This past week was full of news around the Covid-19 pandemic, and we started seeing closures of factories in North America. I do hope everyone reading this and their families and co-workers remain healthy. My sincerest gratitude to the hospital workers, doctors, and nurses who are caring for the sick, and risking their health on the front lines. As I sit home for the second week, fear and uncertainty continue to grip our nation and our world. Lives have changed globally. I can only contribute our data to help others understand how this is and will be impacting our lives in manufacturing.
MachineMetrics customers represent a statistically significant number of machines across hundreds of small, medium, and large manufacturers in the United States. Machines are primarily used for metalworking such as CNC Mills, Lathes, Grinders, but also fabrication such as Lasers, Presses, and Welders.
Last week continued a drop in our customer’s machine utilization as we fall below 2019 levels. I don’t anticipate that this week will be much better. We saw automotive take a particular hit as the major OEMs closed their factories last week. As of Yesterday, 3-21-2020, average machine utilization dropped to 26.3% - a drop of 2.2 points from 28.5% one week ago. This is significant but still just above productivity levels last fall. Most factories are still producing.
A view of the last 3 days shows this drop in more detail. March 10 had a peak production of 29.2% but every day since has dropped.
When segmenting data by industry, Automotive - typically the best performer, has dropped to #4 leaving aerospace as the top performer in machine utilization. This correlates to the plant closures that have been publicized. Some industries such as Medical Device and Aerospace & Defense has seen a slight uptick in utilization these last few days. Many of our customers tell me that they continue to have no shortage of work and remain in operation. Given our dataset, we can conclude the automotive is currently the main driver of decreased productivity so far, but if other industries follow suit, we have a long way to drop.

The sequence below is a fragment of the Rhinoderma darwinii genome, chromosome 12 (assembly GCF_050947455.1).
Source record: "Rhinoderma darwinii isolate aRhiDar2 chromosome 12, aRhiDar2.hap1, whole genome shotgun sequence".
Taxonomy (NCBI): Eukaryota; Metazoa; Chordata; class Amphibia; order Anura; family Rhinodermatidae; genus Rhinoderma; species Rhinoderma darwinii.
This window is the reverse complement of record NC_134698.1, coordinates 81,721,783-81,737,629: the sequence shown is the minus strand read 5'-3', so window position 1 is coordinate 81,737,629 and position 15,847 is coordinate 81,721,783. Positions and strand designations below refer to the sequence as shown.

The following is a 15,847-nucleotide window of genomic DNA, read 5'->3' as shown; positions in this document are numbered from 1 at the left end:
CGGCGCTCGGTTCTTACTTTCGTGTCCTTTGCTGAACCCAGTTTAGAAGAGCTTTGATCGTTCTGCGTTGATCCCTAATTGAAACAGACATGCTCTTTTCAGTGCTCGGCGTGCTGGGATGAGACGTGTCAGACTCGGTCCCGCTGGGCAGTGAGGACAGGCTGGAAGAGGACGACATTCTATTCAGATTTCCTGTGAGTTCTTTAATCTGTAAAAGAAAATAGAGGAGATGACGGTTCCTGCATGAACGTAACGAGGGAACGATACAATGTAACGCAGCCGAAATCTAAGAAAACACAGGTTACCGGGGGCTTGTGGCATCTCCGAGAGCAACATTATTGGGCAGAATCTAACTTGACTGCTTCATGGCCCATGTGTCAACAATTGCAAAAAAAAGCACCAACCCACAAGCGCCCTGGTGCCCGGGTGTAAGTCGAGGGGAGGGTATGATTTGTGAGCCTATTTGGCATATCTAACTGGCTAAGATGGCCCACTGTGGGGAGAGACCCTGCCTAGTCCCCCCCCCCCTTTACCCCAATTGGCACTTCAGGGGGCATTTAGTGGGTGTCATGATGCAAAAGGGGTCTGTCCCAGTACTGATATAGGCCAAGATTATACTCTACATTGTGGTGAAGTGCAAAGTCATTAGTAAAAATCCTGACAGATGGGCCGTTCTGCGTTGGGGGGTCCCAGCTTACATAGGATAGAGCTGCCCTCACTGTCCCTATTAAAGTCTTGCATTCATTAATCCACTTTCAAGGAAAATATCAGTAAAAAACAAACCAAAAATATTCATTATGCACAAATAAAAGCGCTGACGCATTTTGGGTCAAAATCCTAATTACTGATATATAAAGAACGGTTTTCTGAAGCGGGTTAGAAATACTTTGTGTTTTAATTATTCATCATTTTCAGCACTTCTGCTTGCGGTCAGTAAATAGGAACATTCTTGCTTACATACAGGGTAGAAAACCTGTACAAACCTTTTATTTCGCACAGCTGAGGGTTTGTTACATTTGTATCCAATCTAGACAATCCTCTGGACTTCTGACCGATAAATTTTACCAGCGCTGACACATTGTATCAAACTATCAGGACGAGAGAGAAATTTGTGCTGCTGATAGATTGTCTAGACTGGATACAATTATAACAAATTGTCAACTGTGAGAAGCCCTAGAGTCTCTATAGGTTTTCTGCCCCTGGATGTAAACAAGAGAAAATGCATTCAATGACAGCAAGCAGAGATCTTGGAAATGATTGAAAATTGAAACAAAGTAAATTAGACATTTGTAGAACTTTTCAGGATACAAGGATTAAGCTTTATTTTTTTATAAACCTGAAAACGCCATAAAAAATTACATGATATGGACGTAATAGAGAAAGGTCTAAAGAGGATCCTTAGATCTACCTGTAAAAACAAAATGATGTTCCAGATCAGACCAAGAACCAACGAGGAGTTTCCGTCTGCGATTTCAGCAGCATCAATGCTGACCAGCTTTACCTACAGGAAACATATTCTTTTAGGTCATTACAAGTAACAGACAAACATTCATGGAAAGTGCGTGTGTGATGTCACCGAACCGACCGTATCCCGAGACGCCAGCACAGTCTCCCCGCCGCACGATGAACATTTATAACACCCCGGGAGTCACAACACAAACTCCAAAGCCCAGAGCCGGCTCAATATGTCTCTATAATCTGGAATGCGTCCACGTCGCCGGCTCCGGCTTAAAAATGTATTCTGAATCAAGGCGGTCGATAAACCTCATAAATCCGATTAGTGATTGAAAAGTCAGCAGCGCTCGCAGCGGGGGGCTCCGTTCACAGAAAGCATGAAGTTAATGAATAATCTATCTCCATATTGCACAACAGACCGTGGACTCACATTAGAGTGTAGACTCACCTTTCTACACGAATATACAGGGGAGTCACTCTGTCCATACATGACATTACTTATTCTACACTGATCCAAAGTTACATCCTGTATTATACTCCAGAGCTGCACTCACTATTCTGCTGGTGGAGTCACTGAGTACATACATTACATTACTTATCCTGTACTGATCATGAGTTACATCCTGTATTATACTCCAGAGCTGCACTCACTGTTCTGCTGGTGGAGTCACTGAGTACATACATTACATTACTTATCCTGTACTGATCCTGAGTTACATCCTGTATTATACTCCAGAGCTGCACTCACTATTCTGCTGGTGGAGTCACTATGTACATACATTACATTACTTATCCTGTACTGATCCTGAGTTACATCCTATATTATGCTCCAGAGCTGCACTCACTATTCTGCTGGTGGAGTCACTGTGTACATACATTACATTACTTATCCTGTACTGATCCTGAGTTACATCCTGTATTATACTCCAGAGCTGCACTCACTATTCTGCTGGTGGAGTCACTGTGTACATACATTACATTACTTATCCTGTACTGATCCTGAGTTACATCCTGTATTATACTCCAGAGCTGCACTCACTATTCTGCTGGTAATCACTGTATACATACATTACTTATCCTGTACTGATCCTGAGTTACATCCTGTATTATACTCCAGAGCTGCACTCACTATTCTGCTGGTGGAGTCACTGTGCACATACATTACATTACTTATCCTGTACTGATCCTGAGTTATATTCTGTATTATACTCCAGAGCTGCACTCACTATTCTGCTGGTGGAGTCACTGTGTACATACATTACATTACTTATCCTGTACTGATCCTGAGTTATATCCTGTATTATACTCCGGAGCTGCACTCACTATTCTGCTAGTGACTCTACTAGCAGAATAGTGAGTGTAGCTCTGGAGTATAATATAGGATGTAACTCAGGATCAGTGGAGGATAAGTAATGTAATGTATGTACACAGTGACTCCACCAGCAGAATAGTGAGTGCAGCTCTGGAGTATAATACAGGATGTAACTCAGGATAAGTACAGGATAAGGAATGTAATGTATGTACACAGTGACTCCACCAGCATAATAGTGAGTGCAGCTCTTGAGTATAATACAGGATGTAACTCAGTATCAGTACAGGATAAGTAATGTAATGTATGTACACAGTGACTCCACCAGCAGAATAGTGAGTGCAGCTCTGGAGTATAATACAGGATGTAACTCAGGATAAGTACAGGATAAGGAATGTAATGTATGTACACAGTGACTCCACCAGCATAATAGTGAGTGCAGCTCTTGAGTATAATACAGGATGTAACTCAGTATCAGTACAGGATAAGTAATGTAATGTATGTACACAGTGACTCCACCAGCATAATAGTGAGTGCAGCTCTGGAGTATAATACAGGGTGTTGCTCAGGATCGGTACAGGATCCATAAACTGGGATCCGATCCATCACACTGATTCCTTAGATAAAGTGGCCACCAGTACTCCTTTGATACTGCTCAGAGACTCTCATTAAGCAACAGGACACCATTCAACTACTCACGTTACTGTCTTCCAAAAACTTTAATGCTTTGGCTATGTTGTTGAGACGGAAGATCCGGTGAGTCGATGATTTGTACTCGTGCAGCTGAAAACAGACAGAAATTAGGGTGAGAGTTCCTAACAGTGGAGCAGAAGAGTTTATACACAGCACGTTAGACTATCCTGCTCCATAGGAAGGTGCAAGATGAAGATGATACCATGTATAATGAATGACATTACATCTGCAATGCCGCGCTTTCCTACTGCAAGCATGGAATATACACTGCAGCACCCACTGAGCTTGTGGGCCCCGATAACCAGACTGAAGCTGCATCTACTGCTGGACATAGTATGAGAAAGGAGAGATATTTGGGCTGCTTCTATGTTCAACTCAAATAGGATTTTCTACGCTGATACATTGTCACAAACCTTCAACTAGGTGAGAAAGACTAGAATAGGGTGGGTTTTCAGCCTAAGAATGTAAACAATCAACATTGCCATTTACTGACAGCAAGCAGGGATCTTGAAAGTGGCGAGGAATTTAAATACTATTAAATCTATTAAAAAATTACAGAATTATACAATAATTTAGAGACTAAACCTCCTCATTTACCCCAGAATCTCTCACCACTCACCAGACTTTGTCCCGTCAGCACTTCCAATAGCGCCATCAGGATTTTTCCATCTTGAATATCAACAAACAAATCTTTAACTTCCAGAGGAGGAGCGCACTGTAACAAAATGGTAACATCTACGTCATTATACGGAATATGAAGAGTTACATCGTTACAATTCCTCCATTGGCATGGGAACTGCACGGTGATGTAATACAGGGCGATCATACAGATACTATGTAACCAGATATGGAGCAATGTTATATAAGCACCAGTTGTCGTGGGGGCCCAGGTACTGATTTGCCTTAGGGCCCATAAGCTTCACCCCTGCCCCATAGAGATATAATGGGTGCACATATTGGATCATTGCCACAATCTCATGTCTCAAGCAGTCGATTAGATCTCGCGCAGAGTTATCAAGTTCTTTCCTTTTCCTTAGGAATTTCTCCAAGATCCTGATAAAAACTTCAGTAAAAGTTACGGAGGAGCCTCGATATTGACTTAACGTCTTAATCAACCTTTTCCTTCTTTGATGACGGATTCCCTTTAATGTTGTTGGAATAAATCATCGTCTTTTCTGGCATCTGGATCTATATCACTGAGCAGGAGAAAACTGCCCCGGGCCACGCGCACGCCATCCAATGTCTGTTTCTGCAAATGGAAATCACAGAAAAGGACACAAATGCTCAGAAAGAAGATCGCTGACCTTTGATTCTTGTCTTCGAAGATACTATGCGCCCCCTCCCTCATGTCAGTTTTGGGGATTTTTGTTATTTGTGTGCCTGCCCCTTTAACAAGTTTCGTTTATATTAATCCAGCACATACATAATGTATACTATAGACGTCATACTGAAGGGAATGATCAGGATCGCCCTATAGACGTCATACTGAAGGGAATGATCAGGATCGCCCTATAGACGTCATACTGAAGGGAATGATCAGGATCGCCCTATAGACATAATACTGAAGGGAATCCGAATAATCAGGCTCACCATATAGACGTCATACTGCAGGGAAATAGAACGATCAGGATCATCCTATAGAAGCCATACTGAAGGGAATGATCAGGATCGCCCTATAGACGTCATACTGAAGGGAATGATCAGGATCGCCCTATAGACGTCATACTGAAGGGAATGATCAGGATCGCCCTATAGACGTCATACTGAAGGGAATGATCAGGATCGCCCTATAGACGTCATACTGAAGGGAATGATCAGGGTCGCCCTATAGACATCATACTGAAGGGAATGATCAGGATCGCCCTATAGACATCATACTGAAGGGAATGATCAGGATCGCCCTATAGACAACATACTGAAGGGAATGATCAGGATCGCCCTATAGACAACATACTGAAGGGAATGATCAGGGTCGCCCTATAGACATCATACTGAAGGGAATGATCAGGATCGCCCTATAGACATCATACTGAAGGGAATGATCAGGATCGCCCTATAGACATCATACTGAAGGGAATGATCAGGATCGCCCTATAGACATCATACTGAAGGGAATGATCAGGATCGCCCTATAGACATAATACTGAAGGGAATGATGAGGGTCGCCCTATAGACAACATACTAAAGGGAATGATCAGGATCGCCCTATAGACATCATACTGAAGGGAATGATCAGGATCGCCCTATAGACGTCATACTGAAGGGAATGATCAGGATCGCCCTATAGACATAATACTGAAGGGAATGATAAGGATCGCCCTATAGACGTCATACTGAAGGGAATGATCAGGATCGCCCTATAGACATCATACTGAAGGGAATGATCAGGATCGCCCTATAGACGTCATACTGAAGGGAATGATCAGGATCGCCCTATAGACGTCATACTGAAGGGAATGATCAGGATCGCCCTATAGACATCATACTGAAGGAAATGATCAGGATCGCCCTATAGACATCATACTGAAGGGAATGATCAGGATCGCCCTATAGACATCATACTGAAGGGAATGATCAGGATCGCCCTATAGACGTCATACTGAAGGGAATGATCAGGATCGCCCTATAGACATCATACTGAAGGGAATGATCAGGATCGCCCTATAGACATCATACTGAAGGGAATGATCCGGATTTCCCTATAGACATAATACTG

In light of the publicity our analysis has received, we decided to take a closer look at our methodology. Today, we have updated a couple of assumptions and identified an issue that caused our previously reported data to be artificially high for the 7-day rolling day average that accounted for daylight savings. The conclusions and general trends remain unchanged. As stewards of data, we feel it is our responsibility to inform the community of changes in both our calculations and assumptions. The difference between the previous calculation and the corrected calculation can be seen in the chart below. Notice the difference for the 7 day period around daylight savings in the spring and the fall.
General trends, especially for the beginning of 2020, stay unchanged. American manufacturing remained strong and was on an upward trajectory, peaking at just below 30% utilization on March 12th, well after multiple states had declared states of emergency.
Below we have included the recording of the live panel discussion on this topic with our Co-Founder and CEO, Bill Bither, along with industry leaders from Pindel Global Precision, Rassini, and Gardner Business Media.